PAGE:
Mr. Bush has said the techniques are “tough” but lawful. He did not elaborate, saying he does not want terrorists to “adjust” or train to resist interrogation.

Michael V. Hayden gave approval to talk about waterboarding, based on “the cumulative impact of public discussion of that technique,” which included “misinformation,” Mr. Fratto said.

Mr. Hayden, in testimony before the Senate intelligence panel on Tuesday, said three men were subjected to waterboarding between 2002 and 2003: Khalid Shaikh Mohammed, the mastermind of the September 11 terrorist attacks; Abu Zubaydah, an early member of al Qaeda and close associate of Osama bin Laden, and Abd al-Rahim al-Nashir, who helped plan the USS Cole bombing and headed al Qaeda operations in the Persian Gulf before his capture in 2002.

Mr. Fratto, when asked why the practice is not authorized currently, said that the intelligence community’s “knowledge of how to interrogate in effective ways has evolved.”

Mr. Hayden, in his testimony, said that waterboarding was used in 2002 and 2003 in part because U.S. officials were fearful of another terrorist attack after September 11.

“There was the belief that additional catastrophic attacks against the homeland were inevitable. And we had limited knowledge about al Qaeda and its workings,” Mr. Hayden said. “Those two realities have changed.”

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Waterboarding USA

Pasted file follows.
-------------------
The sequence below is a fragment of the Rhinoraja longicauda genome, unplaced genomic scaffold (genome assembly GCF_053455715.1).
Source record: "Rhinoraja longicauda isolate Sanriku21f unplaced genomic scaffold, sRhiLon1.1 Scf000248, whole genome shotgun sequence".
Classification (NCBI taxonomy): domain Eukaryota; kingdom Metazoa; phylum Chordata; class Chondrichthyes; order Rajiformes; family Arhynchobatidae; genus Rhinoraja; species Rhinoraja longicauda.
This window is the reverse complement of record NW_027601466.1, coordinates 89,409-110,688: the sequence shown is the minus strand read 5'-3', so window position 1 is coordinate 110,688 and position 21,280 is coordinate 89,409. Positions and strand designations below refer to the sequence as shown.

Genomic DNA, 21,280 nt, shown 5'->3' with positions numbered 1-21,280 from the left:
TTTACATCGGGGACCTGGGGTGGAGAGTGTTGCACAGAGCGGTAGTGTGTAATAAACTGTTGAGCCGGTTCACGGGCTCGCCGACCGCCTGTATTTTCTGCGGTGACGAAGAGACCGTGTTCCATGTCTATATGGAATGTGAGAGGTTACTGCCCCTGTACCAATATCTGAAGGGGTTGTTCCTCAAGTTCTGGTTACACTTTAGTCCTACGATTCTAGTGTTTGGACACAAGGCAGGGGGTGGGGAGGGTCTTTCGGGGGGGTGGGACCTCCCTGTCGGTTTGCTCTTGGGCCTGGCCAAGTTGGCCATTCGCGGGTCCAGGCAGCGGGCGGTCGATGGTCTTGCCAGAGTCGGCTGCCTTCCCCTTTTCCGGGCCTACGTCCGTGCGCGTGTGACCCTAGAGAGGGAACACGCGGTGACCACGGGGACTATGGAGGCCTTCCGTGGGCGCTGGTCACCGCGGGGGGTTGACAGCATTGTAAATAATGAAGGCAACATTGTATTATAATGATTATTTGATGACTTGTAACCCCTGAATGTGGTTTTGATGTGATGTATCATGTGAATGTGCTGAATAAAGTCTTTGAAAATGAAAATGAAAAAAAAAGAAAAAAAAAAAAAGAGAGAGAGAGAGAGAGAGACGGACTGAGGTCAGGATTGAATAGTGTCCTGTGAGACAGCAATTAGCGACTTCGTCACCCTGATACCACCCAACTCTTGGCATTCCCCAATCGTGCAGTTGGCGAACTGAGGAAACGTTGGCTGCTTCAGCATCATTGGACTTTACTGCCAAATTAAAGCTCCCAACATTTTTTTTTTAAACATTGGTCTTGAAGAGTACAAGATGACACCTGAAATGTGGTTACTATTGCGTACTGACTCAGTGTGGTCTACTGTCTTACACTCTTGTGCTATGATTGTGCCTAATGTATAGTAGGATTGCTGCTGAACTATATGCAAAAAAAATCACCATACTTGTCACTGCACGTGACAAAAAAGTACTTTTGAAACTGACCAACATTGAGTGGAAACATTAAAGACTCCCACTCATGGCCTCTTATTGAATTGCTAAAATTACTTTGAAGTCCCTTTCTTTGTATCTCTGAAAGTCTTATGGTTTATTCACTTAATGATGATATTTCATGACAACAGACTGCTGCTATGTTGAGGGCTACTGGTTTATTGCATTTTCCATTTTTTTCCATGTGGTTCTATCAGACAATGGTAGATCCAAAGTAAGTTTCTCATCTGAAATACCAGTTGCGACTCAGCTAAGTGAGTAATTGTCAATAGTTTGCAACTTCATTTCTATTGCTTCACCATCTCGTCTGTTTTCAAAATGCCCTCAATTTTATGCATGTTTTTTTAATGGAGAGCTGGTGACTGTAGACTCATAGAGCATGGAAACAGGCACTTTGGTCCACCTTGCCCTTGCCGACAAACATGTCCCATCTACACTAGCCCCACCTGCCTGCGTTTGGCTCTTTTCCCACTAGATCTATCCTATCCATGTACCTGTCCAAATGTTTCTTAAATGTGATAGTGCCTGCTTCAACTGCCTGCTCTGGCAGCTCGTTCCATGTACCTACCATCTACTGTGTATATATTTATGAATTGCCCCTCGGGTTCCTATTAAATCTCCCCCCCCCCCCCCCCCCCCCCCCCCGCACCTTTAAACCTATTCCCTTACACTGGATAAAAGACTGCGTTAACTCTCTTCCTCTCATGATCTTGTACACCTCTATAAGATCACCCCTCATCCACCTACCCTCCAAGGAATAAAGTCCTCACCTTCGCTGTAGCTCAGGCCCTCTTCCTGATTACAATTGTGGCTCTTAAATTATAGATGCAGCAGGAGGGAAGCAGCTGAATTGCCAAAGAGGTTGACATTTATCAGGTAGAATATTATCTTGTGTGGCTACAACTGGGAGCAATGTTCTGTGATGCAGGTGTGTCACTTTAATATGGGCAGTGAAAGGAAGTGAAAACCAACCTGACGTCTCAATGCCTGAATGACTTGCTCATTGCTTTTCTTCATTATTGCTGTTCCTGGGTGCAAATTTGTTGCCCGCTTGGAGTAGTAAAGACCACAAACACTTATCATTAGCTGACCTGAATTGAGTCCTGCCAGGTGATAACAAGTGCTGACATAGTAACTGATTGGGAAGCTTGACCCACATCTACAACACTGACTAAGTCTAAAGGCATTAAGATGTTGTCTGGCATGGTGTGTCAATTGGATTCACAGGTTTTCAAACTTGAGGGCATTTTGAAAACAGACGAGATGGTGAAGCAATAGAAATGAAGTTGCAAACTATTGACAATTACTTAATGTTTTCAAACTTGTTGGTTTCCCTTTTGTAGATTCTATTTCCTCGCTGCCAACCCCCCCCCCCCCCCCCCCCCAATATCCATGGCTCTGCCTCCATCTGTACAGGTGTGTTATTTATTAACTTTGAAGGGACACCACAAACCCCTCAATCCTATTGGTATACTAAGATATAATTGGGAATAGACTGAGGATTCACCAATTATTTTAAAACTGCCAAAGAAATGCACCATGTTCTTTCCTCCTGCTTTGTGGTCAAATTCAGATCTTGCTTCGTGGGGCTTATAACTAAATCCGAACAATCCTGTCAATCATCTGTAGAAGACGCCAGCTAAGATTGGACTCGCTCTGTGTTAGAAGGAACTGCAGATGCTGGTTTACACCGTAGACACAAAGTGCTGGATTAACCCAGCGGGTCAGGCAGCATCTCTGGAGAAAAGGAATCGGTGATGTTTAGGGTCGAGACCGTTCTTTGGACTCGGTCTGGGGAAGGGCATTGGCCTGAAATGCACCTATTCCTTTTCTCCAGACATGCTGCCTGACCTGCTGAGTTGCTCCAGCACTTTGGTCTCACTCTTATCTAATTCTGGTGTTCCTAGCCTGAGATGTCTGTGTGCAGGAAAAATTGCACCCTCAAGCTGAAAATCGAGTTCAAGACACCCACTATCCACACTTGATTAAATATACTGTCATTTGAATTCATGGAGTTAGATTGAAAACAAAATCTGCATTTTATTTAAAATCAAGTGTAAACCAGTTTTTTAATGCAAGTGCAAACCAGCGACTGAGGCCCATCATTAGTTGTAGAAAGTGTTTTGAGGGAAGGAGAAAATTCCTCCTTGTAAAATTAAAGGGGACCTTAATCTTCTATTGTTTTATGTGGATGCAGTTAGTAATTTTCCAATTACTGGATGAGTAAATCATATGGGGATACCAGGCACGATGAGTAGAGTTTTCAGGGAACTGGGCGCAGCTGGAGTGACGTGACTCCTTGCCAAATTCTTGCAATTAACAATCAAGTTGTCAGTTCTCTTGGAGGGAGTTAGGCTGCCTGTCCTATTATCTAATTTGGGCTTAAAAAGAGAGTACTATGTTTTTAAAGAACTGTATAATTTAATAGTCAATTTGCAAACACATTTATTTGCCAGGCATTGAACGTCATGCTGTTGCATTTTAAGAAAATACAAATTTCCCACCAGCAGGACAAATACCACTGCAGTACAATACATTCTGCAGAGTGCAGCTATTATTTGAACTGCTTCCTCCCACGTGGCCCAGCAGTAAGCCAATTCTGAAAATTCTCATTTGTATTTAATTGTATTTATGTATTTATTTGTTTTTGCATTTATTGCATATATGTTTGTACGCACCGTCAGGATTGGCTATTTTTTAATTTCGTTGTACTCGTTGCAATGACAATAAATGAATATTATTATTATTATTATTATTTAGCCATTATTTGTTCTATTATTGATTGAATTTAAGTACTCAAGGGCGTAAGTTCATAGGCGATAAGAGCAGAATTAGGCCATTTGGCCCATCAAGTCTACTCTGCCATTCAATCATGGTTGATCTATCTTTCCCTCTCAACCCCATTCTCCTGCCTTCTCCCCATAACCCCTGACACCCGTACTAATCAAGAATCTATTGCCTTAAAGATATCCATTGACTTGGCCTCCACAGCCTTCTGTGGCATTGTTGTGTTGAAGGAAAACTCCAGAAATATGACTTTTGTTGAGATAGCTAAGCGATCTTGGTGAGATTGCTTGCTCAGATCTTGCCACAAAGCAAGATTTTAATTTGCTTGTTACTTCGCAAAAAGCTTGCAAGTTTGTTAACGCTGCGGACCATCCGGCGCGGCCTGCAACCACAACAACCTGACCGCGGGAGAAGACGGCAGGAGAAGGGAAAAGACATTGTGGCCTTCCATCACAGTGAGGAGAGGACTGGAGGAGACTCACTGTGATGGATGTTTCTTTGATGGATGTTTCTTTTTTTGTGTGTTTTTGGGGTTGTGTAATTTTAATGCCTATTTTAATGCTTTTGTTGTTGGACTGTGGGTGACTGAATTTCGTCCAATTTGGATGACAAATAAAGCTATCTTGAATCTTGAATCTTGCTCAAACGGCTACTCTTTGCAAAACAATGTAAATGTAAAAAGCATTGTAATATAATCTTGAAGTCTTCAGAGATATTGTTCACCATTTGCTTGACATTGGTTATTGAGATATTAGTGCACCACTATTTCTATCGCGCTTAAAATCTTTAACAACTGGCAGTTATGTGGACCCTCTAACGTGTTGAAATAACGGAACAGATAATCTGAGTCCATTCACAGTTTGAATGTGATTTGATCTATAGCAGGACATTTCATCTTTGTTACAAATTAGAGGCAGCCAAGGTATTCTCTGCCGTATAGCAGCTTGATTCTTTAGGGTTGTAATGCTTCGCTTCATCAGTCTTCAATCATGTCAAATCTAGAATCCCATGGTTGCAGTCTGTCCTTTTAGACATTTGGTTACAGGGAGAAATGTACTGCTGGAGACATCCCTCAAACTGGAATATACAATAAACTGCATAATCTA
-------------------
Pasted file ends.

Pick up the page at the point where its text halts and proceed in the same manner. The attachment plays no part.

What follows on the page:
Well, this guy made it 24 minutes and was perfectly fine afterwards. Hardly seems like torture to me, more like a discomfort and fear of dying, but not torture and definitely no permanent physical damage… But then again bare breasts are considered torture by the liberal demograph evaluating our interrogation tactics in Gitmo…

There is always the Beach Boys Surfin’ USA, now that is torture…

 

Kaj Larsen Goes Waterboarding

Make your point at current.com

 

Waterboarding Necessary Sometimes

The controversial waterboarding technique is a necessary tool for interrogators of terrorists and on top of that it works for extracting information. Many reports  talk about how torture does not get reliable information out of the suspect, however if you carefully read the transcripts carefully, you will see that attacks were prevented due to information optained using waterboarding on Abu Zubaydah.

Now, should this be used on every terrorist suspect? No. But there are terrorists that have intimate knowledge of operations and plans and these ones need to given incentive to talk, if that incentive is torture, then so be it.

This interview with a former CIA intel officer outlines where it is necessary and the value of such techniques. See the video and transcripts at the end of the post…

A leader of the CIA team that captured the first major al Qaeda figure, Abu Zubaydah, says subjecting him to waterboarding was torture but necessary.